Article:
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Re: Daffodil question

Well, Auralie, many types will seed around if allowed to do so.  Some
of mine do this an some don't - I supposed it has to do with the
original breeding tho' I've got one spot with 'Ice Follies' seeding
around and spreading nicely and it's a really rough bit, woody weedy
with ivy under trees, but they're moving out steadily.  I started
with quite a few bulbs there, but over the past 10 years or so,
they've about doubled, I think.  And, the odd thing is that I just
noticed today while out cutting some for a bouquet, that some of them
are coming up with yellow trumpets - it's a clone that  is pure white
with a ruffled trumpet; now I have some with pale yellow trumpets and
a few with quite dark yellow - all ruffled.  Never noticed this

Daffs are really persistent - again, the older clones; I think some
of the newer ones are not as tough and the older ones also seem to
put up with more shade than the 'special' newer sorts.  I've got them
in spots with lots of shade growing up through ivy, Vinca and
Pachysandra in fairly rotten clay soil.  In a sandy soil, expect
they'd spread faster.

I also have quite a few 'clumps' (loose use of the word) that I
really need to divide as they are not blooming as well as they used
to on account of being crowded.  

I don't think that critters are moving the bulbs around where you saw
them; probably been seeding there for 50 years or more.

Marge Talt, zone 7 Maryland
Editor:  Gardening in Shade
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> From: Aplfgcnys@aol.com
> Marge, I will address this to you since you are geographically the
nearest to 
> the area in question, though I invite anyone's opinion.  We just
> from a much-needed week of birding at Bombay Hook and Chincoteague.
 Spring was 
> not as far advanced as we had hoped or expected, or as our notes of
> trips indicated that it had been in other years.  However we did
happen on one 
> unusual sight (site, too).  The Bombay Hook National Wildlife
Refuge lies to 
> the east of Dover, Delaware, and is a large area of marshes and
> interspersed with fields and woods. Adjoining the refuge is Allee
House, an 
> eighteenth century farmhouse that has been either restored or
preserved.  Since it is 
> open to the public only on weekend afternoons, and we always
schedule our trips 
> during to week, we have never been able to visit it.  However,
there is a 
> back road from the edge of the refuge to the house that offers
> birding territory so we always take at least one run down that way.
 Several years 
> we have noticed daffodils growing at one of the overlook sites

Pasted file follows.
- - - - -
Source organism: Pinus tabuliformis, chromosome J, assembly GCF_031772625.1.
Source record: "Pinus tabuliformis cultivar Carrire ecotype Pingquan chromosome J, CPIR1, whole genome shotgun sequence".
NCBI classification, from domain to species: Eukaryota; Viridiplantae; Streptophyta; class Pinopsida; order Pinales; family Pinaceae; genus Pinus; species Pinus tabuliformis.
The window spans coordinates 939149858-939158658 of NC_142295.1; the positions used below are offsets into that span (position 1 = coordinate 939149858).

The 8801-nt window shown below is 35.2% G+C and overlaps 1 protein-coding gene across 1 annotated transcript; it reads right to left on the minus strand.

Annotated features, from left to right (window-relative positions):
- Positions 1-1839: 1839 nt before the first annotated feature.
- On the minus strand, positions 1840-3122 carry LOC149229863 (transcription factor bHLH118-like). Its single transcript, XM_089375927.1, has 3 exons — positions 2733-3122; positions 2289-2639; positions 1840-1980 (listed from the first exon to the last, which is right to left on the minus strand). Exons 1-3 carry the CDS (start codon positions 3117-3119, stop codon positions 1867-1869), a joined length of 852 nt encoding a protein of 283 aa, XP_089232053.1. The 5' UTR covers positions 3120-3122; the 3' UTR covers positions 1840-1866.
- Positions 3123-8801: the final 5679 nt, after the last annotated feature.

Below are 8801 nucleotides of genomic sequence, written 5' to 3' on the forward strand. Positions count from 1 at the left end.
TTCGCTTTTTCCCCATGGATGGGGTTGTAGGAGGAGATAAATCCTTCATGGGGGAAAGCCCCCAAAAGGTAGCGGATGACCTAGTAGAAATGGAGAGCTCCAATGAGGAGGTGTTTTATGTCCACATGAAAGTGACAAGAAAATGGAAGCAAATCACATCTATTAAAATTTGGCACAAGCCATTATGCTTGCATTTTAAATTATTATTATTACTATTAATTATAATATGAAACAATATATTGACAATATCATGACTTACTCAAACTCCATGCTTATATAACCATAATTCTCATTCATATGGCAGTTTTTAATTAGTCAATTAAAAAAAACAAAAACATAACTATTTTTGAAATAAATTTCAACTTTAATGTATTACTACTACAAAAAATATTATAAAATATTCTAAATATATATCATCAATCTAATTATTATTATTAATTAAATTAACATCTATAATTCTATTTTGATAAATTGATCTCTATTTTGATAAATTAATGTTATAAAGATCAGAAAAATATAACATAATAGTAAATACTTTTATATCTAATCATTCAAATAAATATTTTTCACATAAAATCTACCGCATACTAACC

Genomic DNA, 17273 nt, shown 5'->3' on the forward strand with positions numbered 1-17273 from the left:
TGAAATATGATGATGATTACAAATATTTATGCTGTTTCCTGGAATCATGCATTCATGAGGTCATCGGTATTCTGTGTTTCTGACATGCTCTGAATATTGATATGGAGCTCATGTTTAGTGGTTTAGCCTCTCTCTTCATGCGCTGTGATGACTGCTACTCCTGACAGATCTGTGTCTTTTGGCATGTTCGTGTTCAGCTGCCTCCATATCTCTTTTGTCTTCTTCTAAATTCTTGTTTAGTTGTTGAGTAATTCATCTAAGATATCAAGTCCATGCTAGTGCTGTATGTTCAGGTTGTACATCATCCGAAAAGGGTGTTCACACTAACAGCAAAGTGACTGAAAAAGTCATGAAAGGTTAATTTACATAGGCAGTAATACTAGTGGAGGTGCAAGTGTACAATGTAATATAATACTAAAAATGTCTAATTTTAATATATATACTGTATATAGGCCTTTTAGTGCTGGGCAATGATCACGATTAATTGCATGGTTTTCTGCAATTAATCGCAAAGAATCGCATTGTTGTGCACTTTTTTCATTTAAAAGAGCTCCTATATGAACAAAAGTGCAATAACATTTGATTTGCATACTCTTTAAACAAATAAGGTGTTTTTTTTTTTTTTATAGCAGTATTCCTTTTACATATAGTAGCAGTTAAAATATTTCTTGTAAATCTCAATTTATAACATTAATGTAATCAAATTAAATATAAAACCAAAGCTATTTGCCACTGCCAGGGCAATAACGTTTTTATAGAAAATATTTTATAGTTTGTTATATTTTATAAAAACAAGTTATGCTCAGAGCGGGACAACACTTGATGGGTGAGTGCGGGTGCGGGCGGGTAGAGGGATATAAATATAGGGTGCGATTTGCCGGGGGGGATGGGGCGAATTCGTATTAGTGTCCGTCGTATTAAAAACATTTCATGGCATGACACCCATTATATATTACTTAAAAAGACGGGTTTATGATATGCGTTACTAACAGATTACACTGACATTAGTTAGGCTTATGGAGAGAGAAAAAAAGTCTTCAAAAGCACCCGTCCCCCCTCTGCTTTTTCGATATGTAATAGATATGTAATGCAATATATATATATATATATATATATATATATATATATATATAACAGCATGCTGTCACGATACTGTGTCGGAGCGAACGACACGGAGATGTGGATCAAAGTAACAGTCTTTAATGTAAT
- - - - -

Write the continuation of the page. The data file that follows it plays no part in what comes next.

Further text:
beside  an 
> impoundment, but assumed they had been planted by park staff or
volunteers.  I will 
> continue that assumption since these are fairly "modern" daffs -
> cream-colored blooms with darker small cups.  This year when we
drove down the Allee 
> House road we were astonished to find the woods full of daffodils,
> There was one area perhaps 30 feet wide and deep that was just a
solid mass of 
> daffs, and they appeared at intervals throughout a stretch of maybe
half a mile.  
> These appeared to be rather small-flowered golden trumpet types -
like small 
> 'King Alfreds' but not that large.  My DH assured me that there had
once been 
> another house there, and perhaps he is right.  I'd say these are
> old-fashioned bulbs.  But my question is this.  These have
obviously spread much 
> farther than from an ancient door-yard garden.  How do they spread
in such an 
> environment?  By seed?  Or do animals spread them?  They are
poisonous, so would 
> not be eaten, but I suppose the bulbs could be dug and moved, but
> imagine why.  The area has very sandy soil, but the woods are
fairly open.  There is 
> a field on the other side of the road - farmers plant millet and
other grains 
> for the birds under contract to the refuge - but the area where the
> grow doesn't look as if it has been cultivated for a generation at
least - there 
> are some pretty large deciduous trees - sweetgum, holly, etc. and a
real mat 
> of honeysuckle. It would be shaded in the summer but is sunny at
this end of 
> the year, and I know daffs will grow in such situations.  I also
know they 
> spread, but if I don't dig and divide mine every five or six years
they just crowd 
> themselves right out of the ground.  I'm really intrigued by this
so would 
> appreciate your thoughts.
> Auralie
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